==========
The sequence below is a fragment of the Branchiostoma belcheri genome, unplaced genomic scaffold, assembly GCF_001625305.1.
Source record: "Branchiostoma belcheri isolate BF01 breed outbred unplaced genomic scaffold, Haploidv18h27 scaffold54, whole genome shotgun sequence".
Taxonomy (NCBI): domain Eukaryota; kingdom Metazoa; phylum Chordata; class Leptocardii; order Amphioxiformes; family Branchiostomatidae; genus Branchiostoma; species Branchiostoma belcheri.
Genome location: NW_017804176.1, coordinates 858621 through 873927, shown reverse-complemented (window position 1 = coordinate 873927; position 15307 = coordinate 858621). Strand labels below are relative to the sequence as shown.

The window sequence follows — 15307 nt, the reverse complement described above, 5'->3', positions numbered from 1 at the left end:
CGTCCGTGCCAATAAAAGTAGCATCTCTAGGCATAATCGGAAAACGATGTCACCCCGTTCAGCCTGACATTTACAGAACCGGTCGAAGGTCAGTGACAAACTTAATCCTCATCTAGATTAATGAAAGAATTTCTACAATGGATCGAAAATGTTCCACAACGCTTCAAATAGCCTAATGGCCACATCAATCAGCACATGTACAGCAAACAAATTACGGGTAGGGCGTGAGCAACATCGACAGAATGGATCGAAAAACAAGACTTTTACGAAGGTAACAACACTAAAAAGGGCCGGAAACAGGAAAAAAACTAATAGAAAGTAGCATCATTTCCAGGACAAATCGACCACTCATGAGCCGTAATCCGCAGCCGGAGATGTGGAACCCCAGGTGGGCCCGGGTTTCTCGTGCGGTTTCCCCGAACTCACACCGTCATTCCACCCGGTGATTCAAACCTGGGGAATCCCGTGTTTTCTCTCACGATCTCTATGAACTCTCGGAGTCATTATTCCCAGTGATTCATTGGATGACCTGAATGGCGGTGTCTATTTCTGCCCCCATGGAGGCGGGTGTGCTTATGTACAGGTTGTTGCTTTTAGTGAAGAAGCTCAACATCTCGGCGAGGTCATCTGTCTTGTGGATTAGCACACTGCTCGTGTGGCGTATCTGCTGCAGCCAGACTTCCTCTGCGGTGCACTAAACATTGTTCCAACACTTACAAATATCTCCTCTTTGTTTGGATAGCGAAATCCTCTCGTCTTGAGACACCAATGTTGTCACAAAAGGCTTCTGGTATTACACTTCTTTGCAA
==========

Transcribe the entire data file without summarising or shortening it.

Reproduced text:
The sequence below is a fragment of the Branchiostoma belcheri genome, unplaced genomic scaffold, assembly GCF_001625305.1.
Source record: "Branchiostoma belcheri isolate BF01 breed outbred unplaced genomic scaffold, Haploidv18h27 scaffold54, whole genome shotgun sequence".
Taxonomy (NCBI): domain Eukaryota; kingdom Metazoa; phylum Chordata; class Leptocardii; order Amphioxiformes; family Branchiostomatidae; genus Branchiostoma; species Branchiostoma belcheri.
Genome location: NW_017804176.1, coordinates 858621 through 873927, shown reverse-complemented (window position 1 = coordinate 873927; position 15307 = coordinate 858621). Strand labels below are relative to the sequence as shown.

The window sequence follows — 15307 nt, the reverse complement described above, 5'->3', positions numbered from 1 at the left end:
CGTCCGTGCCAATAAAAGTAGCATCTCTAGGCATAATCGGAAAACGATGTCACCCCGTTCAGCCTGACATTTACAGAACCGGTCGAAGGTCAGTGACAAACTTAATCCTCATCTAGATTAATGAAAGAATTTCTACAATGGATCGAAAATGTTCCACAACGCTTCAAATAGCCTAATGGCCACATCAATCAGCACATGTACAGCAAACAAATTACGGGTAGGGCGTGAGCAACATCGACAGAATGGATCGAAAAACAAGACTTTTACGAAGGTAACAACACTAAAAAGGGCCGGAAACAGGAAAAAAACTAATAGAAAGTAGCATCATTTCCAGGACAAATCGACCACTCATGAGCCGTAATCCGCAGCCGGAGATGTGGAACCCCAGGTGGGCCCGGGTTTCTCGTGCGGTTTCCCCGAACTCACACCGTCATTCCACCCGGTGATTCAAACCTGGGGAATCCCGTGTTTTCTCTCACGATCTCTATGAACTCTCGGAGTCATTATTCCCAGTGATTCATTGGATGACCTGAATGGCGGTGTCTATTTCTGCCCCCATGGAGGCGGGTGTGCTTATGTACAGGTTGTTGCTTTTAGTGAAGAAGCTCAACATCTCGGCGAGGTCATCTGTCTTGTGGATTAGCACACTGCTCGTGTGGCGTATCTGCTGCAGCCAGACTTCCTCTGCGGTGCACTAAACATTGTTCCAACACTTACAAATATCTCCTCTTTGTTTGGATAGCGAAATCCTCTCGTCTTGAGACACCAATGTTGTCACAAAAGGCTTCTGGTATTACACTTCTTTGCAA